Helping Women ADVANCE in STEM

Initiatives at Syracuse University could serve as models for supporting and encouraging women in STEM fields.

For the first 15 years of her time as a professor of civil and environmental engineering at Syracuse University in New York, Shobha K. Bhatia was the only female faculty member in its College of Engineering & Computer Science. By 1997, she and her women colleagues comprised only six percent of the college’s faculty roster. It’s not an uncommon situation: A study by the Washington, D.C.-based Brookings Institution, examining faculty diversity at U.S. universities, found that in the 2015-2016 academic year, women accounted for 18.1 to 31.1 percent of faculty in STEM fields. STEM is an acronym for the fields of science, technology, engineering and mathematics.

Informed by her experience of working without a network of women peers, Bhatia knew what needed to be done. In 1999, she and her colleague, Cathryn R. Newton, then-chair of the Department of Earth Sciences at the university, co-facilitated its Women in Science and Engineering (WiSE) initiative, which still serves the university’s women in STEM.

WiSE began with three key goals in mind, which continue to drive the project. They are: To increase representation of women in STEM fields and to increase their job retention in these disciplines; to highlight women STEM scholars through a lecture series; and to provide advising and mentoring programs to women at all levels of study—undergraduate, graduate, postdoctorate and faculty. The program is faculty-led, and has achieved great success. 

“I’m very proud of the WiSE program,” says Bhatia. “It is very useful for students, not only because they need to do excellent academic work, but they also need to develop certain soft skills, like communication skills, to be successful. Through mentoring, they learn these collaborative skills; how to work with teams as leaders and members. Through programs at WiSE, we talk about these things, and they have a chance to write and speak about their experiences, which is something we don’t typically see in science and engineering, in particular,” she adds.

In 2010, Bhatia and her WiSE colleagues received a $3.4 million [Rs. 24 crores approximately] grant from the U.S. National Science Foundation (NSF) for the ADVANCE Institutional Transformation collaborative agreement, commonly known as SU ADVANCE. The SU ADVANCE initiative enabled Syracuse University to focus on several aspects of women’s educational and professional experiences. For instance, the university directed its efforts toward recruiting more women faculty in STEM, especially those from underrepresented racial and ethnic groups, as well as women with disabilities. It worked to build networks for women STEM faculty, connecting them with each other and to mentors, research centers and the campus resources needed to ensure their progress toward tenure and full professorships. Faculty had access to one-on-one coaching and skill-building workshops. SU ADVANCE provided support for cross-sector research, extending opportunities to other university departments and industry researchers. Finally, the initiative focused heavily on institutional change at the level of male-female equity and female inclusion. It engaged male faculty as partners and provided resources for researching and gaining understanding of the career experiences of men and women in STEM, including how social network ties influence career outcomes.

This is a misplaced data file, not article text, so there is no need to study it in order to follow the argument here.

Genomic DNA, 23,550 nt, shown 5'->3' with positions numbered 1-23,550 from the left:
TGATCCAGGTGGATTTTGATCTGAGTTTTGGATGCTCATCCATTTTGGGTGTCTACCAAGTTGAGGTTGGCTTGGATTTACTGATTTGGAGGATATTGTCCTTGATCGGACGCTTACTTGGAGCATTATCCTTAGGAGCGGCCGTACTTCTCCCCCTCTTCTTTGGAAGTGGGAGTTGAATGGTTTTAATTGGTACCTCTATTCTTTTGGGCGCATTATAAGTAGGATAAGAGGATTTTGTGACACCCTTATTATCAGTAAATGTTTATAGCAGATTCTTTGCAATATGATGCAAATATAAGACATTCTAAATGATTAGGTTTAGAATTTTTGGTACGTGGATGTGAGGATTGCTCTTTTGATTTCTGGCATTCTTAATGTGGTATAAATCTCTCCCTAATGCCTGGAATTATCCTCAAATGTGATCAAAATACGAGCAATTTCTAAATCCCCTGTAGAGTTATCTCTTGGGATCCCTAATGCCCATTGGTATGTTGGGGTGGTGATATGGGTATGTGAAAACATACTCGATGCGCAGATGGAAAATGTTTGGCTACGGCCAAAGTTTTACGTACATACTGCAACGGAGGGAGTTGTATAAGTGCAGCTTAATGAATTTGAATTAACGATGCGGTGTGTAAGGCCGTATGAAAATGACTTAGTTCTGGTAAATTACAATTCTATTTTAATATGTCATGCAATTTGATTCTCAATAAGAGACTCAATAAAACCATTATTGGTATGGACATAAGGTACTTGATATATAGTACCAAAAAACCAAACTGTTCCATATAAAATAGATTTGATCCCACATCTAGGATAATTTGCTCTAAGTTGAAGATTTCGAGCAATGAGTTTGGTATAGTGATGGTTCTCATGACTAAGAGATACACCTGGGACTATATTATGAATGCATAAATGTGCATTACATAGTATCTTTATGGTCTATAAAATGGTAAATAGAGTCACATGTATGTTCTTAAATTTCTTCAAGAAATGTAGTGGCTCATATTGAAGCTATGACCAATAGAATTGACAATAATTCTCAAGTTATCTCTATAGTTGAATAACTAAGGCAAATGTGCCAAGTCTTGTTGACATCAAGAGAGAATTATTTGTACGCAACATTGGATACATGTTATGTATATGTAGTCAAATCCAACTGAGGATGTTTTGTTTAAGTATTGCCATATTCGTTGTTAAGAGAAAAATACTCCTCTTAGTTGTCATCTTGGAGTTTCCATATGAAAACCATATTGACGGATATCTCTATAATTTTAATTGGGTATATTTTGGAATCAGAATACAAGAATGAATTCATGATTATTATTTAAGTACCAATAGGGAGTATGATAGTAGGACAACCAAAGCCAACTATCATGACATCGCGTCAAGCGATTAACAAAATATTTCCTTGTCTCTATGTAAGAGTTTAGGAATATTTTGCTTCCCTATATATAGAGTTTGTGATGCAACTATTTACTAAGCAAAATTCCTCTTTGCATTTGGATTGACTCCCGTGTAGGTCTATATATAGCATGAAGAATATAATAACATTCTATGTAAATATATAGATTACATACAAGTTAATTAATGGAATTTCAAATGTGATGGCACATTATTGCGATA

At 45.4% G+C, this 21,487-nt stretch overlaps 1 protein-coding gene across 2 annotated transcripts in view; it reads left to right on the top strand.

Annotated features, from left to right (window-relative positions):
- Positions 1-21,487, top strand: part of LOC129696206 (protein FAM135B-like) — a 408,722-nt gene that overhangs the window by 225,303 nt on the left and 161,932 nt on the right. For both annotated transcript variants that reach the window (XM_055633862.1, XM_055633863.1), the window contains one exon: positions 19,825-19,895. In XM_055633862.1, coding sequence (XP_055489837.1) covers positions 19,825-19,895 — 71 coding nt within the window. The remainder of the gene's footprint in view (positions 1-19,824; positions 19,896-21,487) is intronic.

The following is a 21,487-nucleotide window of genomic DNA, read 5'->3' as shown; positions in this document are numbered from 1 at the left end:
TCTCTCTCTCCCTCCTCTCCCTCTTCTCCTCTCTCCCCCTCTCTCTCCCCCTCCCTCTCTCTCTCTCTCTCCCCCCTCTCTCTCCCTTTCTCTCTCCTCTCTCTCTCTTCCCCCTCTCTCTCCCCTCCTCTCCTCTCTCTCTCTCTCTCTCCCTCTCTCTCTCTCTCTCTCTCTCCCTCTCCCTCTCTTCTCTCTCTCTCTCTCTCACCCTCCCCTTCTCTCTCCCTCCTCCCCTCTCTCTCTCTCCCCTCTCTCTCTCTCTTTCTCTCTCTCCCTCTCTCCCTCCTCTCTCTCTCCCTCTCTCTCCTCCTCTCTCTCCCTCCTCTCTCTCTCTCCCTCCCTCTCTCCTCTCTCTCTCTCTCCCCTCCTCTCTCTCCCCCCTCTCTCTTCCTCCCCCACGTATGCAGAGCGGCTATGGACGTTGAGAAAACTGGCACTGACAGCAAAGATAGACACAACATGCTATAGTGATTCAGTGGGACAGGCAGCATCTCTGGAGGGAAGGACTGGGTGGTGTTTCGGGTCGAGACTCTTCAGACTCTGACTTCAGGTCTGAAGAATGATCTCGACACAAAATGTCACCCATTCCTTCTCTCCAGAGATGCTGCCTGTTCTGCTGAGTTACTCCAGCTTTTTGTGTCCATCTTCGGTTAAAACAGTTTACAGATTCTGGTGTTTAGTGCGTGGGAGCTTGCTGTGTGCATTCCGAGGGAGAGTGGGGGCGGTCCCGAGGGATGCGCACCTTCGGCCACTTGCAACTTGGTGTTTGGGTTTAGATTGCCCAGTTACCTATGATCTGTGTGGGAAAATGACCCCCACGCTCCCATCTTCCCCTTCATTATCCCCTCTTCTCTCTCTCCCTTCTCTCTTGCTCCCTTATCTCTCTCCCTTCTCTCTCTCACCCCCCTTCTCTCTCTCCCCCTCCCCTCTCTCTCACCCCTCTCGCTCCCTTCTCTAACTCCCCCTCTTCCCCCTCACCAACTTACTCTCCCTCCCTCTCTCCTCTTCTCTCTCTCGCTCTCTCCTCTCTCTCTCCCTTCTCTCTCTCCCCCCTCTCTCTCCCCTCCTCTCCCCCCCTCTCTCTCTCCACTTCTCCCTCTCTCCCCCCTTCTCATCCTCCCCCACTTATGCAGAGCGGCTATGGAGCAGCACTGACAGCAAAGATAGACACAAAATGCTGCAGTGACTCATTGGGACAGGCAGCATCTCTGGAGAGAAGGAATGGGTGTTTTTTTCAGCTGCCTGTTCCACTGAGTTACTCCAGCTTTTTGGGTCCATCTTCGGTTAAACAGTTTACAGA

The results were outstanding.

“When the SU ADVANCE initiative started, we only had about 49 women faculty in STEM at the university. By the time we finished, we had 100 women faculty in the STEM areas,” says Bhatia. “We recruited some very bright young women. Many people were promoted. All of them were connected. People now know each other and they work together writing proposals and grants, and serve each other as mentors.”

Based on the success of SU ADVANCE, Bhatia and her WiSE colleagues are now working on mitigating the disparity between the representation of men and women in STEM fields. 

“We’ve made a lot of improvement in the last 20 years with programs like SU ADVANCE or WiSE, but we still can’t say, demographically, things are equal,” says Bhatia. “There’s still a significant gap in certain areas of STEM, like in mechanical, aerospace and civil engineering. These undergraduate programs have, on average, 20 to 25 percent women, and that number has not gone up. In environmental engineering or biology, women undergrads make up 30 to 40 percent now. But, at the graduate or faculty level, that percentage goes down to 10 percent.”

Bhatia hopes that the work they have done through SU ADVANCE, and are continuing to do through WiSE, will become models for other universities. WiSE has launched a program for undergraduate women of color. The initiative is critical, says Bhatia, as “we lose these students because they are a very small number and they need mentoring.” She emphasizes that the university wants to recruit women of color, and also retain and promote them. 

It’s a mission that Bhatia thinks is possible to accomplish.

“I’m very happy that for the next couple of years, we will be able to continue these programs at Syracuse University, because of our track record and ongoing support from our upper administration,” she says. “I would next like to see these programs at a national level.”


Carrie Loewenthal Massey is a New York City-based freelance writer.